I had only one argument with my father, but it lasted almost my entire life.
Illiterate like his father, Daddy called me his “baby girl.” I’d tag behind him, his eager audience as he imparted paternal wisdom. He’d say, “Come here. I want to learn you something.” He “learned” me many valuable lessons, but one, I steadfastly resisted.
My father hated other ethnicities, especially Jews and Blacks. I can’t explain why that one lesson didn’t fall on fertile ground, except to say that even as a child, I couldn’t understand such hatred.
Our argument reached a tipping point when my brother and sister-in-law adopted two Vietnamese brothers. Daddy never accepted them. After an almost outright hostile encounter, I laid out a map, putting one finger on the U.S. and another on Vietnam, explaining that the boys’ mother placed seven children on airplanes, signs around their necks, citing their destinations. I asked, “Which of your four children would you have sent to another country, not knowing if you’d see us again, or if we’d be mistreated, possibly raped?”
He began to cry. It was a turning point in his relationship with my nephews — and with me.
Little did I know my lifelong belief in equality would lead me to write about Jews and work to combat bullying, discrimination and antisemitism.
An epiphany at a Kristallnacht ceremony in 1997 started it all. As Holocaust survivor Alan Zimm lovingly recited the names of nine relatives lost to the Holocaust, my heart broke. I’ve spent 42 years as a journalist, covering what seemed like every imaginable story, including the largest escape of death-row inmates in the U.S. But I’d never had an event touch me like this.
Zimm inspired me to dedicate more than two decades to writing about Jewish experiences. “Izzy’s Fire: Finding Humanity in the Holocaust,” my first nonfiction book, was published in 2005 and has been taught in Chesterfield County Public Schools (where I graduated), as well as in other Virginia schools and colleges. In 2015, I published “The Little Lion: A Hero in the Holocaust,” a young adult historical novel; it was optioned for the stage a year later, with the script for the world premiere written by Irene Ziegler for Swift Creek Mill Theatre.
Researching these stories and discovering people who risked death to save strangers drove my later work. With Oct. 13 designated as National Stop Bullying Day, a cornerstone event of National Bullying Prevention Month, it makes me further reflect on a project I launched in 2020. My new nonprofit, Chutzpah and Courage, aims to prevent bullying, discrimination and antisemitism by educating youth and adults about the Holocaust.
A curriculum project is one of Chutzpah and Courage’s first initiatives. I met Tina Tapp, a Holocaust scholar and ninth-grade English teacher at Radford High School, when we spoke at a Holocaust conference at Ferrum College in 2015. Tina has taught “The Little Lion” ever since. I asked Tina to join me and Lynne Bland, a curriculum specialist for secondary social studies in Chesterfield County, and Pamela Plahs, a seventh-grade social studies teacher at Swift Creek Middle School, to develop a pilot Holocaust curriculum for Virginia schools. The purpose: to teach the difference between a bystander (one who stands by and does nothing) and an upstander (one who stands up and takes action) in the face of evil.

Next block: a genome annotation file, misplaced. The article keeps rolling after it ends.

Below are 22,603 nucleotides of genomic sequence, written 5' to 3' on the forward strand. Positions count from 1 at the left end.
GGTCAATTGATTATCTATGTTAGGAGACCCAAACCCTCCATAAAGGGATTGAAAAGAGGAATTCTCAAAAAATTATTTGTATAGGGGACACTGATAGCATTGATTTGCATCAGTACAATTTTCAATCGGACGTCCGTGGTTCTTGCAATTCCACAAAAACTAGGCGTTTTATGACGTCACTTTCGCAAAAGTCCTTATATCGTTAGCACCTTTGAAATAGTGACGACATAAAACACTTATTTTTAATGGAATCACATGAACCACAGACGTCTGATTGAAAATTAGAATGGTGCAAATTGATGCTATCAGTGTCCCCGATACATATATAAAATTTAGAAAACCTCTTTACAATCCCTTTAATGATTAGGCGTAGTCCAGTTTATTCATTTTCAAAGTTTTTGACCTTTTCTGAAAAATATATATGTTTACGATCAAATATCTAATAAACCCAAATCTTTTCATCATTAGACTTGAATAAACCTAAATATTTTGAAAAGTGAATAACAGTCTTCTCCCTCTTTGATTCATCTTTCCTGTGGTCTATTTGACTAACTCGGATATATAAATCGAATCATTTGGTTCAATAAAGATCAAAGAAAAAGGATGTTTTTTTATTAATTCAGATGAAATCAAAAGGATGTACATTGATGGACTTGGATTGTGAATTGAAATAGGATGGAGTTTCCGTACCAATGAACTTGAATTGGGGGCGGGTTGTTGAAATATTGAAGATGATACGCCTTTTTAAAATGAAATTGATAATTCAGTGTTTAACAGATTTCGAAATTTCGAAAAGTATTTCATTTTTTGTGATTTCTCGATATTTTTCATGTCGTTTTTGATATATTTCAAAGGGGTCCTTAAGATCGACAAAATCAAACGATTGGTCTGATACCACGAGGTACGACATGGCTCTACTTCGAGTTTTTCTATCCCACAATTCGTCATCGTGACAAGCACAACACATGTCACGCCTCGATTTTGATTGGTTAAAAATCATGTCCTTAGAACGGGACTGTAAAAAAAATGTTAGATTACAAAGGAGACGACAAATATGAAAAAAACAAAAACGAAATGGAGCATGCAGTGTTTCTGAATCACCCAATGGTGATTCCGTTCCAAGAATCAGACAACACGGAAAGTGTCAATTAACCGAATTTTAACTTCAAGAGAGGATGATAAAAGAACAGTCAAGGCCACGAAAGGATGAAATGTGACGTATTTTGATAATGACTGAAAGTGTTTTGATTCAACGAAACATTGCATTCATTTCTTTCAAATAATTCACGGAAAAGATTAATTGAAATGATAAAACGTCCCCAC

When I speak to students, I explain that discrimination and bullying are learned. I describe how my father finally changed his mind about Jews. After my mother died, Daddy wept as dozens of my Jewish friends lined up to shake his hand, telling him they loved me. At 86, he finally saw Jews as human beings.
We all need to see one another as human beings with value. Bullying is a component of the growing problem of teen suicide, the third-leading cause of death among young people — about 4,400 deaths annually, according to the Centers for Disease Control and Prevention. For every teen suicide, at least 100 are attempted. More than 14% of high schoolers have considered suicide.
I’m convinced that children emulate their parents, so I never miss an opportunity to ask adults to be careful of what they say or do. There could be a child watching. There could be a child listening. There could be a child trying to make up his or her mind.
Author Nancy Wright Beasley speaks throughout Virginia and around the world about antisemitism, anti-discrimination and anti-bullying. She was a state correspondent for The Richmond News Leader and a contributing editor/columnist for Richmond magazine. Contact her at: email@example.com